• Present original poetry in an art book; may include letterpress printing, illustrations, accordion book, or some other form
  • Work with a literary journal or small press publisher on a specific project (I can help connect you with an internship position)
  • Study the work of a 20th-century or contemporary poet (could be comparative)
  • Learn creative writing pedagogy by creating a lesson plan to teach poetry in a K-12 classroom

 


Dr. Steven Ruszczycky

     Areas of Expertise and Interest:

  • LGBTQ+ Literature and Culture
  • U.S. Literatures after World War II
  • Theory and Criticism, with an emphases in Queer Theory
  • Popular Culture and Genre Fiction
     

     Sample Projects and Ideas:

  • A website that promotes sexual literacy by evaluating online sex education resources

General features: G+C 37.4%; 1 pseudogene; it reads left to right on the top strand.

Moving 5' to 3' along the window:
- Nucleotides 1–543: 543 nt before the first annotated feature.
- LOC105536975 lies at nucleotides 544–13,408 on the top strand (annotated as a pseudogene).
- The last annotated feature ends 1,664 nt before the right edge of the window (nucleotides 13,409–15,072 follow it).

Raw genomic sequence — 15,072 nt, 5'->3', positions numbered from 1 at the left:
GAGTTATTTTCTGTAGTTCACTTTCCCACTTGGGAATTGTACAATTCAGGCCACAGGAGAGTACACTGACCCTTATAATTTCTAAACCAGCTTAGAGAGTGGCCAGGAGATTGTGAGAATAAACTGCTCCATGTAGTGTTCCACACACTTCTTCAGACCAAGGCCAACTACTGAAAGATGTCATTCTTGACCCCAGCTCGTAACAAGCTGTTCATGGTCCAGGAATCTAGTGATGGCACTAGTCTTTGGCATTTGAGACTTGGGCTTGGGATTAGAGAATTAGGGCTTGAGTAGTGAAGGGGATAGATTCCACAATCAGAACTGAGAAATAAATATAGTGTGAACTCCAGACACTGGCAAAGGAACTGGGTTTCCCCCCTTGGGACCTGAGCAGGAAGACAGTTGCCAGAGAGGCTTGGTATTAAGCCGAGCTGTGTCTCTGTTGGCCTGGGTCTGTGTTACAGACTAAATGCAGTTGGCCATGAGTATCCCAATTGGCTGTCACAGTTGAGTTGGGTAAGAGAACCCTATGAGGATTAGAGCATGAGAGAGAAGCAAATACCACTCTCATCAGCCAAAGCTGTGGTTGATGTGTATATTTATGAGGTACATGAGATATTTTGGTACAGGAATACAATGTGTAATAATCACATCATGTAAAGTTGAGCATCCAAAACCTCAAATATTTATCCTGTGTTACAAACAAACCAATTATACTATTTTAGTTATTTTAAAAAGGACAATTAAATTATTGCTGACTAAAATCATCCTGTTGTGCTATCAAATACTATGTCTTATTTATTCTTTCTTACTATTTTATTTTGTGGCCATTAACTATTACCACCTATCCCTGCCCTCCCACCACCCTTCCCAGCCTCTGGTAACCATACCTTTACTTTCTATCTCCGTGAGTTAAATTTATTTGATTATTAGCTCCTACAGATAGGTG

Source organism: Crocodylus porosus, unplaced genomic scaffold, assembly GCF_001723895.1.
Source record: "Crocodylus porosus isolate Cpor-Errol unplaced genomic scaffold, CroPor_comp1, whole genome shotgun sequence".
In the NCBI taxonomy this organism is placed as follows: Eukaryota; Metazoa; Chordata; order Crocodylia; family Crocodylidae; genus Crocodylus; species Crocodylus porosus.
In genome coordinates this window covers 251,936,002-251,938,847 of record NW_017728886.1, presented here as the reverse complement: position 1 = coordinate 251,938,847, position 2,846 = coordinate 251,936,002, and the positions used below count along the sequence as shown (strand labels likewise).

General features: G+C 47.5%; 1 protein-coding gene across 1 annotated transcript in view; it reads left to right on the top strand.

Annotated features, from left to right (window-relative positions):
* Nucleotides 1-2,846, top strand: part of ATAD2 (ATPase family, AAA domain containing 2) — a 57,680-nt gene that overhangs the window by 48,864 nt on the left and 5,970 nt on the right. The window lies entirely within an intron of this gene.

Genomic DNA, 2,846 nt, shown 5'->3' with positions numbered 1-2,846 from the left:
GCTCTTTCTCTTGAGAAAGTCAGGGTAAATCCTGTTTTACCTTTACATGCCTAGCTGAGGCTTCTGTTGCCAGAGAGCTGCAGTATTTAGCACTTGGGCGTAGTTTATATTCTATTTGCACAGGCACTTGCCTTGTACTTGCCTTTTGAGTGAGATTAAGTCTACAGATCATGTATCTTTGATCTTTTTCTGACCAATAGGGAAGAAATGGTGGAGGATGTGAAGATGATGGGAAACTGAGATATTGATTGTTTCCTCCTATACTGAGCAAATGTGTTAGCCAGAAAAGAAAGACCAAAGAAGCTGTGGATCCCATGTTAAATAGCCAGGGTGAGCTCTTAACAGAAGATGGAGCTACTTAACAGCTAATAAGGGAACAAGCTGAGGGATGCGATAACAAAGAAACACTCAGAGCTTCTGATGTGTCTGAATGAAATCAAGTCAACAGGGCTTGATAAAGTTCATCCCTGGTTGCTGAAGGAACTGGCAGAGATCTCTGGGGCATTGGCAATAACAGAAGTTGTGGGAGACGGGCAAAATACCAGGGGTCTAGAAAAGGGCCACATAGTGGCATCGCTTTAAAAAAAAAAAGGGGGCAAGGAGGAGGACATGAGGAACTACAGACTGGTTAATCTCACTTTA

• A research essay suitable for submission to a peer-reviewed journal
  • An analysis of popular music lyrics by a range of contemporary artists
  • A memoir based on the collection of family stories
  • A research essay on the gendered rhetorics of post-match interviews in professional tennis
  • A podcast on obscenity and book bans

 


Dr. Debora Schwartz

     Areas of Expertise and Interest:

I am happy to direct senior projects on any medieval to Renaissance/early modern literary or dramatic topic, or on works and authors from more recent periods that draw on or re-imagine medieval/Renaissance themes and characters.

     Sample Projects and Ideas:

I particularly enjoy working with students on creative projects that are inspired by, rework, or respond to early literary and dramatic traditions, conventions, characters, themes or motifs. I am very interested in issues of gender. I'd also enjoy working with you on a project in or on genres connected with these fields (e.g epic fantasy; young adult fantasy; fairy tales).